We'll offer reactions from the video game industry and other stakeholders as we receive them.

Read 8th Circuit Court Ruling on Minnesota Video Game Law... A Win, But a Close One

March 22, 2008 -

As reported by GamePolitics last week, the U.S. 8th Circuit Court  affirmed a July, 2006 U.S. District Court ruling that Minnesota's "fine the buyer" video game violence law is unconstitutional.

Now we've gotten our hands on a copy of the three-judge panel's decision. Download it here (8-page PDF). Here's a sample:
 

We accept as a given that the State has a compelling interest in the psychological well-being of its minor citizens. Likewise, we believe that the State’s evidence provides substantial support for its contention that violent video games have a deleterious effect upon the psychological well-being of minors. Nevertheless, in light of the heightened standard of proof that [the precedent-setting] Interactive Digital [decision] says must be applied, we conclude that the evidence falls short of establishing the statistical certainty of causation demanded thereby.

In so holding, we are not as dismissive of that evidence as have been some of the courts that have found similar evidence to be inadequate to establish the causal link between exposure to violent video games and subsequent behavior.


GP: This decision might not have gone so well for the game industry had the 8th Circuit not been faced with a precedent-setting decision in the IDSA vs. St. Louis case.

TV News Report on Minnesota Video Game Ruling

March 20, 2008 -

As reported on GamePolitics earlier this week, a federal appeals court has affirmed a lower court ruling that Minnesota's 2006 "fine the buyer" video game law is unconstitutional.

Local news station KARE-11 has a video report on the law's defeat, including interviews with Dr. David Walsh of the National Institute on Media & the Family and, oddly enough, a guy who sells retro video games.

Minnesota Loses Appeal of "Fine the Buyer" Video Game Law

March 17, 2008 -

Veteran GamePolitics readers may recall Minnesota's unusual "penalize the buyer" approach to restricting sales of mature-themed games.

The 2006 Minnesota law sought to fine kids - not retailers - $25 for attempting to purchase a game for which the ESRB rating deemed them too young. The law was promptly overturned by U.S. District Court Judge James Rosenbaum, who, in a novel judicial move, tried out several violent games on his law clerk's Xbox.

Following Judge Rosenbaum's ruling that the law was unconstitutional, Minnesota opted to appeal to the 8th U.S. Circuit. That case was argued before the Court in February of last year. Now, as reported by the Minneapolis Star-Tribune, the 8th Circuit has upheld Judge Rosenbaum's finding that the Minnesota law is unconstitutional. From the newspaper report:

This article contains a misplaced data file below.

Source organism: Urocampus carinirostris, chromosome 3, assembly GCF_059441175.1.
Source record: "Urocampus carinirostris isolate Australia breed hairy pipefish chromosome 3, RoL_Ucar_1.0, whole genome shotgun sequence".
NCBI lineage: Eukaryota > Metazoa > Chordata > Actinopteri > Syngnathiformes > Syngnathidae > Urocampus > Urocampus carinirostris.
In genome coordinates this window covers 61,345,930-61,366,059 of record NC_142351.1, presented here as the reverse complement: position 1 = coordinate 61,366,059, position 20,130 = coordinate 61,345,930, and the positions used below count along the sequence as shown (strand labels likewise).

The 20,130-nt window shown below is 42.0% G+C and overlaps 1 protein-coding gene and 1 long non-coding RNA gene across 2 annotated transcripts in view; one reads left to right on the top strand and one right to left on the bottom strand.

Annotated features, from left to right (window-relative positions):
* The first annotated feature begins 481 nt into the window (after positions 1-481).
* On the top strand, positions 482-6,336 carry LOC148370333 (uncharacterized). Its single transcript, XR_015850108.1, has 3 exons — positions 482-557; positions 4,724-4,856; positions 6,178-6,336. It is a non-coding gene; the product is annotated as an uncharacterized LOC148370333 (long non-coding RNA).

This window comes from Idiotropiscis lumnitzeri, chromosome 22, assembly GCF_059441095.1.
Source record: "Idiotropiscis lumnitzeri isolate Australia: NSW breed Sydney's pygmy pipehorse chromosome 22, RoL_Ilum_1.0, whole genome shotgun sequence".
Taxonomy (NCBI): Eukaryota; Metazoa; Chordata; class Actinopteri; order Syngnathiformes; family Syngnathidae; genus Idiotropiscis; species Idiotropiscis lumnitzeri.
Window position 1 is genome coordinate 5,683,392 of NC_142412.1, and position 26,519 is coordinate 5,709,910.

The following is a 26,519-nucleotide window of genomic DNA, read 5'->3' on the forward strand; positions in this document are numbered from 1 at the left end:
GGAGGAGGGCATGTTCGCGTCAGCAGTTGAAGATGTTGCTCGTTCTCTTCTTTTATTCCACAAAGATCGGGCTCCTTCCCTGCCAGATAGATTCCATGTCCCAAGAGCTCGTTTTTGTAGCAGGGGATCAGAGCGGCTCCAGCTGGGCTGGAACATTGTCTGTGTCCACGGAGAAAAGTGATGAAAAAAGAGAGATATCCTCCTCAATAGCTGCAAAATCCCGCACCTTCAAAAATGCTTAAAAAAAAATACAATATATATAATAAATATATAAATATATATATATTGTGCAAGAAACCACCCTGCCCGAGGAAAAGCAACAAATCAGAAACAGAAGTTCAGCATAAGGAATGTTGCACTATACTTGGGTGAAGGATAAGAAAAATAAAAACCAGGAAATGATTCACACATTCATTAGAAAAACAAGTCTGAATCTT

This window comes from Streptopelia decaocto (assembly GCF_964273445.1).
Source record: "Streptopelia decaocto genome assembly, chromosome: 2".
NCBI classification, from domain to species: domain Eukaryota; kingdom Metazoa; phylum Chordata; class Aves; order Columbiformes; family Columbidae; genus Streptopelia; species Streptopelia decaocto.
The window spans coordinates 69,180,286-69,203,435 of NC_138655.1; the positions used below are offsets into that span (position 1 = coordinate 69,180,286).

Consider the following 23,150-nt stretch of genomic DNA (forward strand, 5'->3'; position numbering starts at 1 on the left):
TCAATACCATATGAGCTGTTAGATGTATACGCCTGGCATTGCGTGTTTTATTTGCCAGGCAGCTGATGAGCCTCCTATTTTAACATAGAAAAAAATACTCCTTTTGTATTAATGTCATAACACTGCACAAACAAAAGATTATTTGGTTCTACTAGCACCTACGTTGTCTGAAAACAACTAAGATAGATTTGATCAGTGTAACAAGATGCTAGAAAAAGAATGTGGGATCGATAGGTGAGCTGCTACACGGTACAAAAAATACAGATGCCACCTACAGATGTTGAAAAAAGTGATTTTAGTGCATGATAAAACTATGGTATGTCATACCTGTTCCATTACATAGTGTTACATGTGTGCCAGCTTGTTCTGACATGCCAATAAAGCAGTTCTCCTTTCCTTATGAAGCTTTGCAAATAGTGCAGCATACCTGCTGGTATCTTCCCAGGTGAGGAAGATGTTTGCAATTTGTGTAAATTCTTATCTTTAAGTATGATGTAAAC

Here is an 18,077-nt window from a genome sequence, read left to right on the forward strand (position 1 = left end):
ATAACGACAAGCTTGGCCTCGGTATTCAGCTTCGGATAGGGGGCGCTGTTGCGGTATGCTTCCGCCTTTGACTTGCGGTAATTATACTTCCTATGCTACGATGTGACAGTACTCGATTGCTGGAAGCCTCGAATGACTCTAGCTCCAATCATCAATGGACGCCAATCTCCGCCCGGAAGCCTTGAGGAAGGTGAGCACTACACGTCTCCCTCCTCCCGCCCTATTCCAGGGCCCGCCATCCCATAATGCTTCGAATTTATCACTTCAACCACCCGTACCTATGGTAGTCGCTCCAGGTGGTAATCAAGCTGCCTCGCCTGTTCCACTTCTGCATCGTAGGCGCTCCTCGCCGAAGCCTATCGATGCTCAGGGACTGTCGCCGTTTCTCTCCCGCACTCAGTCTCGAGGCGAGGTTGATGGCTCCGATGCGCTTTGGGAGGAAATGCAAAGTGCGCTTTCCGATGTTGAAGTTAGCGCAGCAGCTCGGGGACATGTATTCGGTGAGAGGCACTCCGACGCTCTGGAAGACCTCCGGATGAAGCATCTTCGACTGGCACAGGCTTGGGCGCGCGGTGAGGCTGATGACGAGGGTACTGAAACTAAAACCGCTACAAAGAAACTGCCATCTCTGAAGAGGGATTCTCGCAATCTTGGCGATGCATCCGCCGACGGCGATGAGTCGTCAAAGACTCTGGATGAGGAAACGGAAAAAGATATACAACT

While the judges upheld Rosenbaum's ruling that violent games are entitled to First Amendment protections, they did so reluctantly.


 

[Judge] Wollman wrote that "whatever our intuitive (dare we say commonsense) feelings regarding the effect that extreme violence portrayed in the above-described video games may well have upon the psychological well-being of minors," precedent requires incontrovertible proof of a causal relationship between exposure to the games and some psychological harm.


 

The state failed to meet that burden, Wollman wrote... "Indeed, a good deal of the Bible portrays scenes of violence, and one would be hard-pressed to hold up as a proper role model the regicidal Macbeth," Wollman wrote.


GP: Judge Wollman's critical comments regarding violent games are not especially surprising for those who may have listened to last February's arguments. At that time the panel of three 8th Circuit Court judges asked some very pointed questions of video game industry attorneys.

The Minnesota case was also notable in that it produced some of the most inflammatory anti-game rhetoric this side of Jack Thompson. Bill sponsor Rep. Sandy Pappas (D, seen at left) rather famously said:
 

Legislators don’t worry too much about what’s constitutional.


In addition, then-Attorney General Mike Hatch (D) offered a legal opinion that, while violent games are indeed a form of speech, they are :
 

Worthless, disgusting speech... speech of very low societal value.


UPDATE: Bo Andersen, president of Entertainment Merchants Association (EMA), which represents a significant number video game retailers, offered reaction to the legal victory:
 

We are pleased that, yet again, a court has ruled that, like other forms of entertainment, video games are protected by the First Amendment and that laws that attempt to restrict their sale are unconstitutional. We believe far too much effort has been expended trying to pass and defend these laws, effort that could have been put to better use supporting the successful voluntary initiatives of the industry and retailers to ensure that children do not get games that are not appropriate for them.

 

Schwarzenegger Appeals CA Game Law As Industry Seeks $320K Legal Fees

September 5, 2007 -